Glare is the biggest daylighting problem; it reduces the ability to see details. A school study of daylighting effects reported that glare from windows reduced test scores 15 to 25 percent. High contrast is created along with glare, either directly between the glazed surface and adjacent interior surface or indirectly where light falls on a surface. Daylight needs to be balance with light - colored interior surfaces to reduce the potential for these strong contrasts. Guidelines note that the window should not be more than 100 to 300 times as bright as the objects in the room. Furthermore, direct sunlight on task areas or reflected glare on television and computer screens can be avoided through orientation and shading. “ Daylight factor ” is a calculation used to compute the amount of daylight outside compared to a point inside.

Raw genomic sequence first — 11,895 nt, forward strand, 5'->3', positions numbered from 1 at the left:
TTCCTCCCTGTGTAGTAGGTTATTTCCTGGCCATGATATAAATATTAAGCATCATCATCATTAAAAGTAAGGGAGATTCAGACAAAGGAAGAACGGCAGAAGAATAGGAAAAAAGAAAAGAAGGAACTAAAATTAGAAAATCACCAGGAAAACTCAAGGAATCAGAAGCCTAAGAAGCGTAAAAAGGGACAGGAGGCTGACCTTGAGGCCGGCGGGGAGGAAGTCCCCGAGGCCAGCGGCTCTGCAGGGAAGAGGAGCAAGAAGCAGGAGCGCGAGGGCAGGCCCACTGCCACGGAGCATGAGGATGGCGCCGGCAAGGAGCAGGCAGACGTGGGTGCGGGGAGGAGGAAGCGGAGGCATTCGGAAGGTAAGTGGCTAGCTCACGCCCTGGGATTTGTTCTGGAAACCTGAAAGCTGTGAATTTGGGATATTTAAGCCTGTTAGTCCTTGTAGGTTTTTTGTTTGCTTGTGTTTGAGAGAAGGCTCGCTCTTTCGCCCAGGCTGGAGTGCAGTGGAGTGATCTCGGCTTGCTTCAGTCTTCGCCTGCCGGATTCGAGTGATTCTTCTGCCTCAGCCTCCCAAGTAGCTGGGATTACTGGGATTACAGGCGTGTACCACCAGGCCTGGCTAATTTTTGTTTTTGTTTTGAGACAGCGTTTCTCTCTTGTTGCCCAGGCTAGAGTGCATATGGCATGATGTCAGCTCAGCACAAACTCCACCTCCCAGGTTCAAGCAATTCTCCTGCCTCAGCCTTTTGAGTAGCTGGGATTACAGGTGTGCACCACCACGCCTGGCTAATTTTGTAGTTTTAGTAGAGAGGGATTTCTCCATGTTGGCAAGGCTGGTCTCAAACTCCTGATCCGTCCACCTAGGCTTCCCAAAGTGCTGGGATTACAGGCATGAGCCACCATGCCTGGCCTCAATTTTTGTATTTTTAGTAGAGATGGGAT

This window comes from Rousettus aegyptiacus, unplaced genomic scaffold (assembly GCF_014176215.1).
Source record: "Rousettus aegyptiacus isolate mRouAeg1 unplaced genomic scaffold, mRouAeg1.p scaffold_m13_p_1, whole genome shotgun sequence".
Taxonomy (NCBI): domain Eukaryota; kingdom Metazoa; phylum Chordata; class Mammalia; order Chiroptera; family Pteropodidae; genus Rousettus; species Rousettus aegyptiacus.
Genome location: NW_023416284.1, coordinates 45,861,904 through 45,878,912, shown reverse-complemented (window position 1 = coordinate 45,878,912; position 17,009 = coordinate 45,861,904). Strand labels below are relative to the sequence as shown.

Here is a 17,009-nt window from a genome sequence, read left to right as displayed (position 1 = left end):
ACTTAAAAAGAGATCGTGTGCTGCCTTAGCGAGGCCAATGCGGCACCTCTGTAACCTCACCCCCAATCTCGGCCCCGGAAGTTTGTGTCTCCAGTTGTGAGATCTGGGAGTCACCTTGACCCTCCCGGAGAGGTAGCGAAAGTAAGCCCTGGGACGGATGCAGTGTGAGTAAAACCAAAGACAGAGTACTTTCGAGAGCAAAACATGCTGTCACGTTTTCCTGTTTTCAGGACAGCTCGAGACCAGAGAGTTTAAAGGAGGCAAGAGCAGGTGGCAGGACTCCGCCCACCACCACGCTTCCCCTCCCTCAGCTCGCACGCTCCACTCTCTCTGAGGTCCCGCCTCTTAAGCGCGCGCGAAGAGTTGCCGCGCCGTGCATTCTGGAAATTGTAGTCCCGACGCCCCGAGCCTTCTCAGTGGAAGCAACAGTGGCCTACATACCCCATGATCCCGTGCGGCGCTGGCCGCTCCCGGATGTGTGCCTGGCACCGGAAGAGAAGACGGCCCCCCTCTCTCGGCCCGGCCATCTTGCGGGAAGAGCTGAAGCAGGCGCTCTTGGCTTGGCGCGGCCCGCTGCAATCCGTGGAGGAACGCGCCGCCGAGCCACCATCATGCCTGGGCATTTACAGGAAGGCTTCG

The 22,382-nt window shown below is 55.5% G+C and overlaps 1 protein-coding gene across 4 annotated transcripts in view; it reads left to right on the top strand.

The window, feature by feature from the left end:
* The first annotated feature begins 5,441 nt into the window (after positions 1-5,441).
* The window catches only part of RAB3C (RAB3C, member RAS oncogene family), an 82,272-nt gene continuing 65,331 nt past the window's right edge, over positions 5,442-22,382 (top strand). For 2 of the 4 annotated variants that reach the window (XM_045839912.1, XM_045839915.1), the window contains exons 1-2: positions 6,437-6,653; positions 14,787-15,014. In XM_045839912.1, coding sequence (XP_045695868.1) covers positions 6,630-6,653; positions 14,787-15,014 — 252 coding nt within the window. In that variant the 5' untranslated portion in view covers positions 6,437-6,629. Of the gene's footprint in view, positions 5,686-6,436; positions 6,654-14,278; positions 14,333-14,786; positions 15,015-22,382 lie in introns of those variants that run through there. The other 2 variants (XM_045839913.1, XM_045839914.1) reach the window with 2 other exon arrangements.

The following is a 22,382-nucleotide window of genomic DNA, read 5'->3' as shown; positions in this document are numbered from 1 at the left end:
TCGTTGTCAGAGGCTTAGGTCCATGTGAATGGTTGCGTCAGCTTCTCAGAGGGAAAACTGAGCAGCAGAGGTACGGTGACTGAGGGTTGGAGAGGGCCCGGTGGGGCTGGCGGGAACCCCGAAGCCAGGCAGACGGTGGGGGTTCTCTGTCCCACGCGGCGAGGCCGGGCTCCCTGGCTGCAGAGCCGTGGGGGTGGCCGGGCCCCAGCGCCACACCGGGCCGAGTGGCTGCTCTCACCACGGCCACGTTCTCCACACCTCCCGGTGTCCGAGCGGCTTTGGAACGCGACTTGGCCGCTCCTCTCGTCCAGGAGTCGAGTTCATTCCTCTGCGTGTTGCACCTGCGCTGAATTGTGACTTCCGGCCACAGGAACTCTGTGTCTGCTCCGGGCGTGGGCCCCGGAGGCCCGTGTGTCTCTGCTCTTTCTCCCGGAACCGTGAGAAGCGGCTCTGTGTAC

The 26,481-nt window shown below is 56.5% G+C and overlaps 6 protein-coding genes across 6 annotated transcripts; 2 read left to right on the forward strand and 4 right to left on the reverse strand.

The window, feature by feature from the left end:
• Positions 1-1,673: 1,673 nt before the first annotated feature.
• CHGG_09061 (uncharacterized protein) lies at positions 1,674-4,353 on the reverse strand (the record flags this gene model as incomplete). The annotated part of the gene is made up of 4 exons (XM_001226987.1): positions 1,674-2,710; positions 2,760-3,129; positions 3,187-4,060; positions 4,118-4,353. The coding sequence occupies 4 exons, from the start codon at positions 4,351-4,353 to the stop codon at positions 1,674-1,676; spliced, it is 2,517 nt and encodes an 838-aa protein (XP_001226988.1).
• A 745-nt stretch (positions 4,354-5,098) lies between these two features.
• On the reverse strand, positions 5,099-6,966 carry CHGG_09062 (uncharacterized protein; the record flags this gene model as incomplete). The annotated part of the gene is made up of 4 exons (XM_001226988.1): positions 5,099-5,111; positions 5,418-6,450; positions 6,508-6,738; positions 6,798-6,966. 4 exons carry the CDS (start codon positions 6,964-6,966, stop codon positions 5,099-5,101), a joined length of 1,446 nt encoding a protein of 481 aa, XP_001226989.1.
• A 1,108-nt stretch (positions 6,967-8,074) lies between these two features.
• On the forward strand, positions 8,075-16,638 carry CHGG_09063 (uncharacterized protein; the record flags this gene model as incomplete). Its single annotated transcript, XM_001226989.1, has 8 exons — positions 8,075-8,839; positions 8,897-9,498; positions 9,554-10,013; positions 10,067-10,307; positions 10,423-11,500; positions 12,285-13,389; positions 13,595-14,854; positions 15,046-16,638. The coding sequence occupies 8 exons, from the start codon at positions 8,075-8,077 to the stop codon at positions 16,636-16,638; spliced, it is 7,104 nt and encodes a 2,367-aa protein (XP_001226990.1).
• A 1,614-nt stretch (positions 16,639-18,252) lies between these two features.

One daylighting strategy involves “ harvesting ” light. The idea is to minimize direct sunlight penetration while maximizing daylight use. Integrating high ceilings and bringing in daylight from two directions help to increase daylight utilization. Sidelighting uses vertical glazing. For daylighting use, the glazing is located high on the wall or overhead, while vision or view glazing is positioned within a seven - foot distance from the floor.